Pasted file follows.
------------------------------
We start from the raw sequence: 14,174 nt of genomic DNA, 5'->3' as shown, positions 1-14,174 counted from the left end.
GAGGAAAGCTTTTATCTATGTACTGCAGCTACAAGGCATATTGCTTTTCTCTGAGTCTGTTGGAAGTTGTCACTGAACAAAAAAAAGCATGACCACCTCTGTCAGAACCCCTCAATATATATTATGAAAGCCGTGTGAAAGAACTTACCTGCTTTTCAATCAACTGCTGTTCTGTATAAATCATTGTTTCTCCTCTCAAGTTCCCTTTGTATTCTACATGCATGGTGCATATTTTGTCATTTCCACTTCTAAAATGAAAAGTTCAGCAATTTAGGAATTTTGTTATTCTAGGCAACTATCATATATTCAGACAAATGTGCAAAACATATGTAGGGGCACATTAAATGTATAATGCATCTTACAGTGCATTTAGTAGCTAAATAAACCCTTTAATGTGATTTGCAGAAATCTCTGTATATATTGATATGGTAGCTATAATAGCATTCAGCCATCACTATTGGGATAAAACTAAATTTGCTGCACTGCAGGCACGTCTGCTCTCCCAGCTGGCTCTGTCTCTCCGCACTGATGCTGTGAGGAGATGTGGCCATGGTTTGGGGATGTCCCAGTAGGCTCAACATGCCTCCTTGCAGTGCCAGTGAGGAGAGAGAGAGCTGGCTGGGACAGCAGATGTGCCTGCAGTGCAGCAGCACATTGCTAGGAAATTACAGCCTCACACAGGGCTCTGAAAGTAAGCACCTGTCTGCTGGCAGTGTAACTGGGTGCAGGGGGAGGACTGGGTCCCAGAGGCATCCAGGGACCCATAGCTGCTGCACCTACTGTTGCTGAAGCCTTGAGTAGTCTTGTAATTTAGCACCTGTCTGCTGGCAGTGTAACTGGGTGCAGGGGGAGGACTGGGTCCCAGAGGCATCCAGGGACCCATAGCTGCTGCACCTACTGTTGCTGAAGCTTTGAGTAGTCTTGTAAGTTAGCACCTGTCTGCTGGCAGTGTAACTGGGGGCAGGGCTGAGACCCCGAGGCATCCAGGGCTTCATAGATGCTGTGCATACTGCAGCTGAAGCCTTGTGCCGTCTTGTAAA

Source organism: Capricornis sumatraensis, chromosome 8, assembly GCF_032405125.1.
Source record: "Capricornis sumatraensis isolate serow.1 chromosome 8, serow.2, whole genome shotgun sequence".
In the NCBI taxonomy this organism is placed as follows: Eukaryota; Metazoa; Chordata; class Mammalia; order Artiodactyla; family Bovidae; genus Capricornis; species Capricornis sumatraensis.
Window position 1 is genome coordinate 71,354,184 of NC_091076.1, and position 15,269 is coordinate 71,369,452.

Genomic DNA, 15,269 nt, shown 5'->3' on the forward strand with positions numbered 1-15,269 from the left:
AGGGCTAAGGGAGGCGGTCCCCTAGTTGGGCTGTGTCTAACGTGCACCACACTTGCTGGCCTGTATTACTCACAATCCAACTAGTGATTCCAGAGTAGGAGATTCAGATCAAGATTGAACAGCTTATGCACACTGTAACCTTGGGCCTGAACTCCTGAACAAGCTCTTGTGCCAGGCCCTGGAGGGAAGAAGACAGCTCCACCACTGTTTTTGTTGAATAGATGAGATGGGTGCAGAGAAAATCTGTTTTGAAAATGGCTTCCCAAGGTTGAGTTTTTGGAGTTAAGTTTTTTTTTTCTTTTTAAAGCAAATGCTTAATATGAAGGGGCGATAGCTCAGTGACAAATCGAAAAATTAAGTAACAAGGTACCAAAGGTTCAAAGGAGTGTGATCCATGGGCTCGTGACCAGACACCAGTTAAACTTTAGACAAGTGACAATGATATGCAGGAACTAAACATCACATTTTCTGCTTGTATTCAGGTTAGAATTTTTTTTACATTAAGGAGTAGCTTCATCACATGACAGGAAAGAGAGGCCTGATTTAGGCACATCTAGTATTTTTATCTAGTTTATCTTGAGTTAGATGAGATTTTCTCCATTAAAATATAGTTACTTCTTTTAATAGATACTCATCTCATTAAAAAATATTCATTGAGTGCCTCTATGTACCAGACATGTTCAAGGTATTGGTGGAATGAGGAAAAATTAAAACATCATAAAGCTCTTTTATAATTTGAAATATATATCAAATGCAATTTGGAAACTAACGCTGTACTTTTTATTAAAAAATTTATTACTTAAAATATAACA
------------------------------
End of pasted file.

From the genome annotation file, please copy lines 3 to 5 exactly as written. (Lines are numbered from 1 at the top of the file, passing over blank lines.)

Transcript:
Source organism: Capricornis sumatraensis, chromosome 8, assembly GCF_032405125.1.
Source record: "Capricornis sumatraensis isolate serow.1 chromosome 8, serow.2, whole genome shotgun sequence".
In the NCBI taxonomy this organism is placed as follows: Eukaryota; Metazoa; Chordata; class Mammalia; order Artiodactyla; family Bovidae; genus Capricornis; species Capricornis sumatraensis.